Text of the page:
Power tools make building, DIY, and skilled labour much simpler and quicker – it’s why they’re so crucial to any site. There are power tools for every job, but one thing reigns true across all of them: it’s crucial you use them safely. To keep yourself stay safe from harm, we’ve brought together the five following tips that should always be followed when getting the job done with power tools.
Never leave them on standby
When you’re waist-deep in a big project using a number of different power tools, it can be tempting to bob one down without thinking and pick up another straight away. This can be a dangerous habit, as even if you leave the tool on standby, it’s still powered up, and could jump into action at a moment’s notice or be accidentally broken, potentially electrocuting nearby users.
Instead, unplug all power tools you are not using off at the mains and store them properly to protect them from damage.
Wear adequate PPE
According to research from 2019, hand and upper extremity (arm) injuries were the most common among those injured by power tools, with electric saws being the most dangerous. As such, personal protective equipment is crucial, including eyewear, strong boots, and heavy-duty gloves that will ensure you are protected in the case of accidents.
Use dust extractors
Power tools can throw up significant volumes of dust – from sanding, sawing, chiseling or otherwise. If this dust gets into your lungs, it can be extremely harmful, and it can also damage and degrade the components within power tools themselves. As such, as well as wearing a mask in dusty environments, set up dust extractors to safely remove the source of risk from your work area.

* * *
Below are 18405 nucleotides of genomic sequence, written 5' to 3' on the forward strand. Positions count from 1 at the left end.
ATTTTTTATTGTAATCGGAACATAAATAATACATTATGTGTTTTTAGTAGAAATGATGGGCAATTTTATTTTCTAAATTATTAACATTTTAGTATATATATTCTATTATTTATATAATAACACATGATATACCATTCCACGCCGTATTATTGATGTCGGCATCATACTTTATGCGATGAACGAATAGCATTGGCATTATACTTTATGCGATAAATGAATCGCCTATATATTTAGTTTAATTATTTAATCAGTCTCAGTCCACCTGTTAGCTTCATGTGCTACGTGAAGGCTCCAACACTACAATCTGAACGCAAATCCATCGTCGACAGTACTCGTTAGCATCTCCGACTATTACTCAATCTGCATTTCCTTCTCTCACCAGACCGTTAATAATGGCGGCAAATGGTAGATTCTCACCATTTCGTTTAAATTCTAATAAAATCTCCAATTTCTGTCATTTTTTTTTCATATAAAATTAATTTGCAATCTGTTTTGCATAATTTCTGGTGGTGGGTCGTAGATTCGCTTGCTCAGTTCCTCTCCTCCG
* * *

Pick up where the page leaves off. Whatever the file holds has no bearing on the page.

Inspect your tools
While your chosen power tool may have been working perfectly the last time you used it, it may have become damaged or faulty during transport, or simply being left in storage. To stop yourself from being harmed by a faulty, dangerous tool, inspect it thoroughly before each use in line with the manufacturer’s instructions.
Keep your environment safe
Many jobs that call for the use of power tools come with various environmental hazards as standard. That includes loose cabling and wires from the tools themselves, slippery floors from oil and water, or multiple workers moving through the environment at any one time. All these can cause slippages, tripping hazards, and the danger of bumping into others while using power tools – all of which can cause injury.
To stop this from happening, make sure to regularly sweep and clean up flooring, and be sure that there are thoroughfares where people can safely travel around the site without getting in the way of others.